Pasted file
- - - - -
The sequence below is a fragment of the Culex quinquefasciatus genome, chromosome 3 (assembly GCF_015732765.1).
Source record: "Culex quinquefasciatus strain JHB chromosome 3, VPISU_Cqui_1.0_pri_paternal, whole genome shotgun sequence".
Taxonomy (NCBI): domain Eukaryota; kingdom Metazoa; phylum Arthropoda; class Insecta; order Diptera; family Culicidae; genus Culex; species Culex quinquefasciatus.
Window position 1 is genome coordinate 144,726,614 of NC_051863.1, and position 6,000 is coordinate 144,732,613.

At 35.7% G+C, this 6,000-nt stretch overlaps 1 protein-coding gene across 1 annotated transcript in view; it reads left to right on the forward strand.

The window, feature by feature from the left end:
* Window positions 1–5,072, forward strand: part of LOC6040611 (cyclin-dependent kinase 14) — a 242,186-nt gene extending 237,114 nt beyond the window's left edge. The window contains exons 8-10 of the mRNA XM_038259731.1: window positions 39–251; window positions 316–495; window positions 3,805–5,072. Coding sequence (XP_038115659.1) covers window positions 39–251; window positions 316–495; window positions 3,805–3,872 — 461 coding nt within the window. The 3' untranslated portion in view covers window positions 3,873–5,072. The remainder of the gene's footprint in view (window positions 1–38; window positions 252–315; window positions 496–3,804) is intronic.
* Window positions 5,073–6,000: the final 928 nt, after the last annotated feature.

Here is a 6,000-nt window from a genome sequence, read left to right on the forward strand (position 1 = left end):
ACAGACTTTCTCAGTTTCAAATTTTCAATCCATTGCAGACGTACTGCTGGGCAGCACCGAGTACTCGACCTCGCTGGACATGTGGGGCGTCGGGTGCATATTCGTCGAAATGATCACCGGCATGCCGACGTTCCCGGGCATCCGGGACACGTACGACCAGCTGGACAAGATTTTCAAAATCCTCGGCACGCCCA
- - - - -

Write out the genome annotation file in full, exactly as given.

The sequence below is a fragment of the Culex quinquefasciatus genome, chromosome 3 (assembly GCF_015732765.1).
Source record: "Culex quinquefasciatus strain JHB chromosome 3, VPISU_Cqui_1.0_pri_paternal, whole genome shotgun sequence".
Taxonomy (NCBI): domain Eukaryota; kingdom Metazoa; phylum Arthropoda; class Insecta; order Diptera; family Culicidae; genus Culex; species Culex quinquefasciatus.
Window position 1 is genome coordinate 144,726,614 of NC_051863.1, and position 6,000 is coordinate 144,732,613.

At 35.7% G+C, this 6,000-nt stretch overlaps 1 protein-coding gene across 1 annotated transcript in view; it reads left to right on the forward strand.

The window, feature by feature from the left end:
* Window positions 1–5,072, forward strand: part of LOC6040611 (cyclin-dependent kinase 14) — a 242,186-nt gene extending 237,114 nt beyond the window's left edge. The window contains exons 8-10 of the mRNA XM_038259731.1: window positions 39–251; window positions 316–495; window positions 3,805–5,072. Coding sequence (XP_038115659.1) covers window positions 39–251; window positions 316–495; window positions 3,805–3,872 — 461 coding nt within the window. The 3' untranslated portion in view covers window positions 3,873–5,072. The remainder of the gene's footprint in view (window positions 1–38; window positions 252–315; window positions 496–3,804) is intronic.
* Window positions 5,073–6,000: the final 928 nt, after the last annotated feature.

Here is a 6,000-nt window from a genome sequence, read left to right on the forward strand (position 1 = left end):
ACAGACTTTCTCAGTTTCAAATTTTCAATCCATTGCAGACGTACTGCTGGGCAGCACCGAGTACTCGACCTCGCTGGACATGTGGGGCGTCGGGTGCATATTCGTCGAAATGATCACCGGCATGCCGACGTTCCCGGGCATCCGGGACACGTACGACCAGCTGGACAAGATTTTCAAAATCCTCGGCACGCCCA